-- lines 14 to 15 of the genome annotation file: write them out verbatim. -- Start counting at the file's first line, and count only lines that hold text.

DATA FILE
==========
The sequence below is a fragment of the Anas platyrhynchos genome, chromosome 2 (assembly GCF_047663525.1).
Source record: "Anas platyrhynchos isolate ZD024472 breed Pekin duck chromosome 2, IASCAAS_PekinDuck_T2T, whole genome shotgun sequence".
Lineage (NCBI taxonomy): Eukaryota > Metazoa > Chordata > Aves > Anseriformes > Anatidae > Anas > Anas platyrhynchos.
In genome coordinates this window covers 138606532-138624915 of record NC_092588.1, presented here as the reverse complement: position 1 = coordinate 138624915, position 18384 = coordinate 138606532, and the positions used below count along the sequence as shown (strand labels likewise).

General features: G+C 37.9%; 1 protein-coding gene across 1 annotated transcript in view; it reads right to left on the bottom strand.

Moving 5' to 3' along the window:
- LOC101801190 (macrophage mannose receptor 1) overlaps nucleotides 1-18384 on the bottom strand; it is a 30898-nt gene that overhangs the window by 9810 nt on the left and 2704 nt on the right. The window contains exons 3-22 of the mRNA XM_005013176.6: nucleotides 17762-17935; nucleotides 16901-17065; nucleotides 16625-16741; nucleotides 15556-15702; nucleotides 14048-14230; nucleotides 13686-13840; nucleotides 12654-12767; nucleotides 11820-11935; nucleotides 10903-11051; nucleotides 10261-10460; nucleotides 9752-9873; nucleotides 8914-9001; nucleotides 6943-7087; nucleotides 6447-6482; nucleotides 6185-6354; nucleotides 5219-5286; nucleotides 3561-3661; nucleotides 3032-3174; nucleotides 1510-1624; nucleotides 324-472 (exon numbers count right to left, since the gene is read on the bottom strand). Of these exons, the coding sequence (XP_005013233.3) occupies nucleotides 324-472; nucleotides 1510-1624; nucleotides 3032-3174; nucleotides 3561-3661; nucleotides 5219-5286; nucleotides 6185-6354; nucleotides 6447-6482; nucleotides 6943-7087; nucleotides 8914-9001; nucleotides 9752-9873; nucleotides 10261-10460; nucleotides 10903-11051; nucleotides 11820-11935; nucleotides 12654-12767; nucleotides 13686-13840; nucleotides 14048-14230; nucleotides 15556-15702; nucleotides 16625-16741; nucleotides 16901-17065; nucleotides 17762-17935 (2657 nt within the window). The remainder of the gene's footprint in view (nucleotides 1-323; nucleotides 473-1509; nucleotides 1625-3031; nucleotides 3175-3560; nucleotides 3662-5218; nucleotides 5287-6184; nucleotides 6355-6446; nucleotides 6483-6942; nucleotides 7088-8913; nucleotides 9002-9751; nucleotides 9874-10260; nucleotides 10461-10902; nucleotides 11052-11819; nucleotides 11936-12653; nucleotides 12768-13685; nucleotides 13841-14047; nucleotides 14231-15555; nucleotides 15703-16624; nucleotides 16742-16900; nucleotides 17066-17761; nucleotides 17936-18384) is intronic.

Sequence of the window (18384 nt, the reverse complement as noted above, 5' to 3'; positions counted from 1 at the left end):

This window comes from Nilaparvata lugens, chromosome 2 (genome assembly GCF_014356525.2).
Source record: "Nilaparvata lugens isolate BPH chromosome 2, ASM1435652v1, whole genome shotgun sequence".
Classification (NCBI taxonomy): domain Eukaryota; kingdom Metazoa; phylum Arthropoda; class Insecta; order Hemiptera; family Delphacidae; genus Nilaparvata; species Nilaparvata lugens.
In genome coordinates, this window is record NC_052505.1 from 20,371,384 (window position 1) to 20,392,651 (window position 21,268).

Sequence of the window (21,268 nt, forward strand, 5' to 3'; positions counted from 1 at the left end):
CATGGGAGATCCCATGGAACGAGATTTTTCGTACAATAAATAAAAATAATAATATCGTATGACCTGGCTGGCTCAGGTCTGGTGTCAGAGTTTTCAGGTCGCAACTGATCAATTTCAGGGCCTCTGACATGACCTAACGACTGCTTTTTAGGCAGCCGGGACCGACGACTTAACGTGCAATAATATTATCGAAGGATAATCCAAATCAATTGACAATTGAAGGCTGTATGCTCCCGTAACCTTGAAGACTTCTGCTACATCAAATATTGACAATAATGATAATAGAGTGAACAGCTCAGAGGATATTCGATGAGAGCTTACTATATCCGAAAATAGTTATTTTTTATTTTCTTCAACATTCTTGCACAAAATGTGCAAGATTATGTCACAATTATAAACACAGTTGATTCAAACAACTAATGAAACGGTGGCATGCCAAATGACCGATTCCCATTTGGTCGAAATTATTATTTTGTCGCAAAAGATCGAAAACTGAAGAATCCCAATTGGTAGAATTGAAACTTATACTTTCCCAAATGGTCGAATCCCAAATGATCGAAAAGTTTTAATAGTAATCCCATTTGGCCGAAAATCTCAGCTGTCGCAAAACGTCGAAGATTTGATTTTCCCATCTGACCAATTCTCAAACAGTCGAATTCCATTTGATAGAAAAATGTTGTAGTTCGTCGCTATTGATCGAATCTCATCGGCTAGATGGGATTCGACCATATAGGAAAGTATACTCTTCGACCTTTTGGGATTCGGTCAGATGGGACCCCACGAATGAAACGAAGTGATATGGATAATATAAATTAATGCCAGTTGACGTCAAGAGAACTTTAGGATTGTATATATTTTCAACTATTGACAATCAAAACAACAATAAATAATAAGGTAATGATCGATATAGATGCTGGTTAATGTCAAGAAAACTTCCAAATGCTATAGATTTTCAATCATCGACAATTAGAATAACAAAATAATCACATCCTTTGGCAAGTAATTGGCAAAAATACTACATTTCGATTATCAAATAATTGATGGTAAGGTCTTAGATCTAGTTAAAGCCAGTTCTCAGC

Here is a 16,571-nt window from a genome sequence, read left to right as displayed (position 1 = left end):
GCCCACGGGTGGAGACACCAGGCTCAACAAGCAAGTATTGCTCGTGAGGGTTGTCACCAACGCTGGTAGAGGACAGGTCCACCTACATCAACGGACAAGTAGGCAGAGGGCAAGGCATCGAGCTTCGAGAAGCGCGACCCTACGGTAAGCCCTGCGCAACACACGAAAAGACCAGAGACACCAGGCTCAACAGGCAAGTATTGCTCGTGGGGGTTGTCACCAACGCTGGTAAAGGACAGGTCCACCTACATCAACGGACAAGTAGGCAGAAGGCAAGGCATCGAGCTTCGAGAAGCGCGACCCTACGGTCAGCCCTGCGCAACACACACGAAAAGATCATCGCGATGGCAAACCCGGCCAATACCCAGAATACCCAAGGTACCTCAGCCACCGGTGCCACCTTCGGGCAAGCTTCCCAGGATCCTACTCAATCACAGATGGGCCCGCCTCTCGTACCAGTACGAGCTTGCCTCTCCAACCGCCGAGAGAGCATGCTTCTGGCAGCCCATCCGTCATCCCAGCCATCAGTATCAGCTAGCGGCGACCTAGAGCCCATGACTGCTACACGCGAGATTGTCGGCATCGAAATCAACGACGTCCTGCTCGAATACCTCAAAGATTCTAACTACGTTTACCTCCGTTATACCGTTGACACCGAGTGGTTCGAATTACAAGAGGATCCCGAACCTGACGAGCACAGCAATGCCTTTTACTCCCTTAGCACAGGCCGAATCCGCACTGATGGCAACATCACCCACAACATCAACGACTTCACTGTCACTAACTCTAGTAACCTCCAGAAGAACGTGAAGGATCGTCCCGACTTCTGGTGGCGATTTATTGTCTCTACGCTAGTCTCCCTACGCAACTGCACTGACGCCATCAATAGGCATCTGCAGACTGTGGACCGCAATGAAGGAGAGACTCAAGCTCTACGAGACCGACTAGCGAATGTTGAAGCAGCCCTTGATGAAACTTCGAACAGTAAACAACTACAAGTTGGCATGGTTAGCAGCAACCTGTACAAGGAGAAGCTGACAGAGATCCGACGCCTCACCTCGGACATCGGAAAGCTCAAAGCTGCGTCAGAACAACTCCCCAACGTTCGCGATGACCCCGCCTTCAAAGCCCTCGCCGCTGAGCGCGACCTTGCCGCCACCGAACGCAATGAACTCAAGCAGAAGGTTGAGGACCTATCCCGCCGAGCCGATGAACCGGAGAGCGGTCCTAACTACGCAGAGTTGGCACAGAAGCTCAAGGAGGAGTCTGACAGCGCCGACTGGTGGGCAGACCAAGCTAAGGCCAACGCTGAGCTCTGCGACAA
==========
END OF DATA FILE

CATGGGAGATCCCATGGAACGAGATTTTTCGTACAATAAATAAAAATAATAATATCGTATGACCTGGCTGGCTCAGGTCTGGTGTCAGAGTTTTCAGGTCGCAACTGATCAATTTCAGGGCCTCTGACATGACCTAACGACTGCTTTTTAGGCAGCCGGGACCGACGACTTAACGTGCAATAATATTATCGAAGGATAATCCAAATCAATTGACAATTGAAGGCTGTATGCTCCCGTAACCTTGAAGACTTCTGCTACATCAAATATTGACAATAATGATAATAGAGTGAACAGCTCAGAGGATATTCGATGAGAGCTTACTATATCCGAAAATAGTTATTTTTTATTTTCTTCAACATTCTTGCACAAAATGTGCAAGATTATGTCACAATTATAAACACAGTTGATTCAAACAACTAATGAAACGGTGGCATGCCAAATGACCGATTCCCATTTGGTCGAAATTATTATTTTGTCGCAAAAGATCGAAAACTGAAGAATCCCAATTGGTAGAATTGAAACTTATACTTTCCCAAATGGTCGAATCCCAAATGATCGAAAAGTTTTAATAGTAATCCCATTTGGCCGAAAATCTCAGCTGTCGCAAAACGTCGAAGATTTGATTTTCCCATCTGACCAATTCTCAAACAGTCGAATTCCATTTGATAGAAAAATGTTGTAGTTCGTCGCTATTGATCGAATCTCATCGGCTAGATGGGATTCGACCATATAGGAAAGTATACTCTTCGACCTTTTGGGATTCGGTCAGATGGGACCCCACGAATGAAACGAAGTGATATGGATAATATAAATTAATGCCAGTTGACGTCAAGAGAACTTTAGGATTGTATATATTTTCAACTATTGACAATCAAAACAACAATAAATAATAAGGTAATGATCGATATAGATGCTGGTTAATGTCAAGAAAACTTCCAAATGCTATAGATTTTCAATCATCGACAATTAGAATAACAAAATAATCACATCCTTTGGCAAGTAATTGGCAAAAATACTACATTTCGATTATCAAATAATTGATGGTAAGGTCTTAGATCTAGTTAAAGCCAGTTCTCAGC

Here is a 16,571-nt window from a genome sequence, read left to right as displayed (position 1 = left end):